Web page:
It is not hard to imagine if I had not noticed the errors and submitted my work for publication, an alert reviewer would probably returned a polite, but devastating, critique of the work and results to the journal editor and me.

The author has failed to test his central hypothesis that light exposure induces closed flower blooms to open.  Unfortunately, the collection of flowers seems to have taken place after dawn when all the blooms had already been exposed to indirect light.  Perhaps this exposure was sufficient to catalyze petal motion.  If so, the observation that a flower incubated in the dark could open is easily explainable as nothing more than experimental artifact.  To answer the question, the investigator will need to collect flowers at night and take precautions to ensure the dark controls are incubated without any light exposure.    

Without this system of external checks, you can see how easy it would be to make and publish errors.  In this case, I did not have a true controlled experiment because of an unnoticed oversight in how I performed the work.  That small mistake was the difference between being able to reach a scientifically valid conclusion or not.             

With experience a person can get better at developing controlled experiments, but a more insidious danger, confirmation bias, sometimes confounds investigators.  Humans are natural story tellers.  Accepting the experimental results at face value it was easy to conclude that light exposure has nothing to do with bloom opening.  That idea is so seductive because it seems to fit all the observations so well.  The problem is that the way I did the work makes it impossible to reach any experimentally-validated conclusion at all about the impact of light on bloom opening.  I quit being skeptical too soon.  Believing the results of a single shoddy experiment, I then built a tidy global narrative as to how the whole process worked.  But note how I began by investigating one hypothesis (light exposure induces bloom opening) and ended up answering a different one (light exposure has nothing to do with bloom opening). These subtle shifts and circular logic traps can be extremely hard to recognize because few stories appeal to us more than the ones we create ourselves.  Poor experiment design is troublesome, but lethal confirmation bias may emerge at any point in the investigation process.  Even liberal applications of Occam’s Razor may not prevent biased investigators from extracting preconceived answers out of uncorroborated correlations and poorly executed experiments.  If a mainstream scientist is skillful or simply lucky, he or she recognizes any errors and corrects them before proceeding to publication.  If not, a peer reviewer will probably be delighted to expose them.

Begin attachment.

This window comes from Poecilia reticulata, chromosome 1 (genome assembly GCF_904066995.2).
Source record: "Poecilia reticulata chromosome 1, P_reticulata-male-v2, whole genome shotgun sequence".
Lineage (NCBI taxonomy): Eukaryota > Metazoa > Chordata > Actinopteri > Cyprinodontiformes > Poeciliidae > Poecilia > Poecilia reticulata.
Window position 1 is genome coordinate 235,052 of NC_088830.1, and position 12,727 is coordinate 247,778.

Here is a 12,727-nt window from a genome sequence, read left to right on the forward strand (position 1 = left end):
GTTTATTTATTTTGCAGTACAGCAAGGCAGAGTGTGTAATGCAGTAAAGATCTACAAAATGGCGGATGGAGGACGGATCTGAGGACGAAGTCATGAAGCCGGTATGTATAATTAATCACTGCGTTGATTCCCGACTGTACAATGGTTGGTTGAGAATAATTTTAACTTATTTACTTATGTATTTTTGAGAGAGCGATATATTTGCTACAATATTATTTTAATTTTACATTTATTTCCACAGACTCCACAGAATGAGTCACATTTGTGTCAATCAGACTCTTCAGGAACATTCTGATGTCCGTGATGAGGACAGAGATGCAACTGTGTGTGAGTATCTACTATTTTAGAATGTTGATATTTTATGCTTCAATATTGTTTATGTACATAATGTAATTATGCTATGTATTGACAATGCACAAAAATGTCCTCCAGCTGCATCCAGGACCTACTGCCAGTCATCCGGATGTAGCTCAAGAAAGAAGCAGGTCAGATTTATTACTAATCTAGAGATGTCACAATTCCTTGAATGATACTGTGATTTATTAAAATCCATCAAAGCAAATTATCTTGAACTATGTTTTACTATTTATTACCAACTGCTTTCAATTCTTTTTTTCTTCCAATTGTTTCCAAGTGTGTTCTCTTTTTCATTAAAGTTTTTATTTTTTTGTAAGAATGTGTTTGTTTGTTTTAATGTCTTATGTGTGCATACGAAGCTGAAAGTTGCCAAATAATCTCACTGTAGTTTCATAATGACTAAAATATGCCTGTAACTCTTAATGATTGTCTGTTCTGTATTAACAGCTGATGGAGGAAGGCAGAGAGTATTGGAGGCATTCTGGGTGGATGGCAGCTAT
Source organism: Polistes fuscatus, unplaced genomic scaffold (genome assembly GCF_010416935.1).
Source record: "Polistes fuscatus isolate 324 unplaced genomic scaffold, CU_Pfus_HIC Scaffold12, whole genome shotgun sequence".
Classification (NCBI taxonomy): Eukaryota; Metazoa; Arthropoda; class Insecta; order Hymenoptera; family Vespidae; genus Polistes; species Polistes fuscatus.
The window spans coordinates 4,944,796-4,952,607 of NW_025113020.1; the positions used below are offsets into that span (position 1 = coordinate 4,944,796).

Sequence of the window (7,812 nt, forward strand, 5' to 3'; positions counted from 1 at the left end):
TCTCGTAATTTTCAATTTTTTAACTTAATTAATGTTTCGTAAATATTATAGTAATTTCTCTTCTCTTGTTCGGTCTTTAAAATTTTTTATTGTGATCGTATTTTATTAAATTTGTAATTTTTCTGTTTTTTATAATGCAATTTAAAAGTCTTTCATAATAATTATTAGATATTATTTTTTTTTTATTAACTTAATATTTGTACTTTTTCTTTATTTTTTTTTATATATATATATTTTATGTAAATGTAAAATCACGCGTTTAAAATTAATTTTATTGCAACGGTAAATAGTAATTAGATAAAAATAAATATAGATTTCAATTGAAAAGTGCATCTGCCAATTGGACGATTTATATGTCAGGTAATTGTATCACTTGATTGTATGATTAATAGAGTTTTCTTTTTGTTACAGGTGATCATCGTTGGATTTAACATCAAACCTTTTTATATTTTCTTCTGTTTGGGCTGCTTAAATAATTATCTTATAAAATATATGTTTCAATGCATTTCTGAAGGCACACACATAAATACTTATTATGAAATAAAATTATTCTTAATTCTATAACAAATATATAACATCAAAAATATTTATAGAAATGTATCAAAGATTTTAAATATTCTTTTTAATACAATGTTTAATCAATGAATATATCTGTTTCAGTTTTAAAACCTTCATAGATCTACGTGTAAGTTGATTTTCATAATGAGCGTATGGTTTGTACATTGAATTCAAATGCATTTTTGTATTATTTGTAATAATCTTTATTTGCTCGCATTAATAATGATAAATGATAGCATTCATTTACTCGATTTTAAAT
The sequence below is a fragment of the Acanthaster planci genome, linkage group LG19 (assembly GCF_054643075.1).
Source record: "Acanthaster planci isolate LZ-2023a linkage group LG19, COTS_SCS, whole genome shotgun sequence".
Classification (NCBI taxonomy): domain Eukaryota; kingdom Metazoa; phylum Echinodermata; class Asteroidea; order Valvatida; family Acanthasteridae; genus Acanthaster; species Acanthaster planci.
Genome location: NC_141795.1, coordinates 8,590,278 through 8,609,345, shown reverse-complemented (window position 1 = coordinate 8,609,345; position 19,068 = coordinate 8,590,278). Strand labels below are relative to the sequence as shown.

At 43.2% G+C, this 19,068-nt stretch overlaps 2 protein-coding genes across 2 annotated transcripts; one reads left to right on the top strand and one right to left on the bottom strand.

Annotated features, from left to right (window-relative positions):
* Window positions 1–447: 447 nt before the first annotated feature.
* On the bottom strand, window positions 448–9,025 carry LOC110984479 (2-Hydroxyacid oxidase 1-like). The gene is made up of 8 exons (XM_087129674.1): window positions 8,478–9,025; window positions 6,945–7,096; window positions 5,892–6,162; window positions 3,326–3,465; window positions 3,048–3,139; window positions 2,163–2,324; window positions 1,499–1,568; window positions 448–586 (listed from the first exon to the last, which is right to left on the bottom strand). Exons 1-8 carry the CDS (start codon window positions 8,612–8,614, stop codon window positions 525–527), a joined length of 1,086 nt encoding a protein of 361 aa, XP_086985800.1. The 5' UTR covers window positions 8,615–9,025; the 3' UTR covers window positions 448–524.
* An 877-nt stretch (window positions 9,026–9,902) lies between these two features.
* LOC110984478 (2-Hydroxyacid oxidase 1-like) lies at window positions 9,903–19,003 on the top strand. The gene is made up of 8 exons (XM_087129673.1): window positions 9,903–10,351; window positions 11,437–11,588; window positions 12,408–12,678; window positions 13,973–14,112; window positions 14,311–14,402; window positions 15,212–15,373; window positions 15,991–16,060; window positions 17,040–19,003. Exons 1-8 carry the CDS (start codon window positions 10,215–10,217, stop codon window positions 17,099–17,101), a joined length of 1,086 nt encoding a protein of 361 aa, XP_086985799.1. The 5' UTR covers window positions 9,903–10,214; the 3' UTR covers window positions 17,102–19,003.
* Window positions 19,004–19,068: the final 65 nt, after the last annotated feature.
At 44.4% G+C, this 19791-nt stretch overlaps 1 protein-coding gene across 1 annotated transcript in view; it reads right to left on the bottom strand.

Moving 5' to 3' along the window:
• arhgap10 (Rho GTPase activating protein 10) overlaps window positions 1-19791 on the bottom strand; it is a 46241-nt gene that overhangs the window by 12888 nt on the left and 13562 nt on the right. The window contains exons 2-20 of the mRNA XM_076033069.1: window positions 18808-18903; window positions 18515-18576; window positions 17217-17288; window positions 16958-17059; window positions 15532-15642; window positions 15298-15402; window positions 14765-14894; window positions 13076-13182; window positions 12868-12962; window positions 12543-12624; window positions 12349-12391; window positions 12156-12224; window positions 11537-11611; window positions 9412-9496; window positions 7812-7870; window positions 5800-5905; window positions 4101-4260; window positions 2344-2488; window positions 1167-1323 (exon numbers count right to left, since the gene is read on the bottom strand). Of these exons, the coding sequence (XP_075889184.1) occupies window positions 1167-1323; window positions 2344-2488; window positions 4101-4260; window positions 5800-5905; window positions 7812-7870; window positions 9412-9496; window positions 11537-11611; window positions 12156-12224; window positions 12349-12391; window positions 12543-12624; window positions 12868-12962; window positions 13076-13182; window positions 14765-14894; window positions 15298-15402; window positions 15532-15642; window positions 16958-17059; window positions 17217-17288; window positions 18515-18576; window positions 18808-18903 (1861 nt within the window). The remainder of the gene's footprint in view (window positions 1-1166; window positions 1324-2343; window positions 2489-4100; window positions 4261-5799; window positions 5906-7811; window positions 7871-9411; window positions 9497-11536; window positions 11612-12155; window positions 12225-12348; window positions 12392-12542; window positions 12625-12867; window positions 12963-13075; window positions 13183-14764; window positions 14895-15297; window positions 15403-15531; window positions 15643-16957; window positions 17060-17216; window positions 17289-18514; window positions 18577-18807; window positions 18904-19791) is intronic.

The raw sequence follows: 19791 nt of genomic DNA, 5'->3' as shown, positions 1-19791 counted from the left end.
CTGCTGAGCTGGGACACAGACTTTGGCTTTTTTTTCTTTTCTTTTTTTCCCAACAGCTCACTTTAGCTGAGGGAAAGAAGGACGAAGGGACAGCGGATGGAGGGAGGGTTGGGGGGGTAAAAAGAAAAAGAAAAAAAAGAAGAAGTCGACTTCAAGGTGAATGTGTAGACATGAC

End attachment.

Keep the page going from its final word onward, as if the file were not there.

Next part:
Creating and evaluating hypotheses by confronting them with data demands proficiency, patience and determined ruthlessness.  Hypotheses for which no properly controlled, reproducible supporting evidence can be developed must be modified, put aside or rejected.  The process is sometimes so tricky that scientists do not trust themselves to do it properly every time.  That’s why they employ peer review to check their work.

Aspects of paranormal phenomena can be reduced to experimentally tractable questions.     The Project Core survey is best viewed as a departure point to construct hypotheses to be confirmed or refuted through additional work.  Some potential lines of inquiry are already clear.  We invite you to explore the questions posed in the Project Core survey as well as develop new testable hypotheses, the ultimate peer review.

The inherent challenge of paranormal phenomena investigation suggests that many attempts to describe and comprehend them may be deemed crude and unsatisfactory.  We should anticipate needing to systematically eliminate biases, refine ideas and explore alternative approaches as new data and insightful constructive criticisms dictate.